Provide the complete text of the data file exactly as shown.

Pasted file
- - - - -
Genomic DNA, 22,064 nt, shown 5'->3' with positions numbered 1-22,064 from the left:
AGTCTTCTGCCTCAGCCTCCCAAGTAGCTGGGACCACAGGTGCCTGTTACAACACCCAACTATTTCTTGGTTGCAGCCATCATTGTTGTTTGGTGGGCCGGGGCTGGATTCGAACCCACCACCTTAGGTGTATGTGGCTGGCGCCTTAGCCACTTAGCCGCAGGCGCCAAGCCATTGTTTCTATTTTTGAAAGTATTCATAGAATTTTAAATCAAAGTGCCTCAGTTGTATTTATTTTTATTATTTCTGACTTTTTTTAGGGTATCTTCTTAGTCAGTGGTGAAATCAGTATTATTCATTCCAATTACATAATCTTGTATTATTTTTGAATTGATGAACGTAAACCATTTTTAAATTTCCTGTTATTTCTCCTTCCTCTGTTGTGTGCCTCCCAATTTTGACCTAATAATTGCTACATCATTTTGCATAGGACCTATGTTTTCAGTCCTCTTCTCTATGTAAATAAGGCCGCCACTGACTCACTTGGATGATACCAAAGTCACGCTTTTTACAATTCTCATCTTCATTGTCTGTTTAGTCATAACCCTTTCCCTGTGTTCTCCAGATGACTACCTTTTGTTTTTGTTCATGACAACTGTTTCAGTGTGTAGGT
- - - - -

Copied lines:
Genomic DNA, 22,064 nt, shown 5'->3' with positions numbered 1-22,064 from the left:
AGTCTTCTGCCTCAGCCTCCCAAGTAGCTGGGACCACAGGTGCCTGTTACAACACCCAACTATTTCTTGGTTGCAGCCATCATTGTTGTTTGGTGGGCCGGGGCTGGATTCGAACCCACCACCTTAGGTGTATGTGGCTGGCGCCTTAGCCACTTAGCCGCAGGCGCCAAGCCATTGTTTCTATTTTTGAAAGTATTCATAGAATTTTAAATCAAAGTGCCTCAGTTGTATTTATTTTTATTATTTCTGACTTTTTTTAGGGTATCTTCTTAGTCAGTGGTGAAATCAGTATTATTCATTCCAATTACATAATCTTGTATTATTTTTGAATTGATGAACGTAAACCATTTTTAAATTTCCTGTTATTTCTCCTTCCTCTGTTGTGTGCCTCCCAATTTTGACCTAATAATTGCTACATCATTTTGCATAGGACCTATGTTTTCAGTCCTCTTCTCTATGTAAATAAGGCCGCCACTGACTCACTTGGATGATACCAAAGTCACGCTTTTTACAATTCTCATCTTCATTGTCTGTTTAGTCATAACCCTTTCCCTGTGTTCTCCAGATGACTACCTTTTGTTTTTGTTCATGACAACTGTTTCAGTGTGTAGGT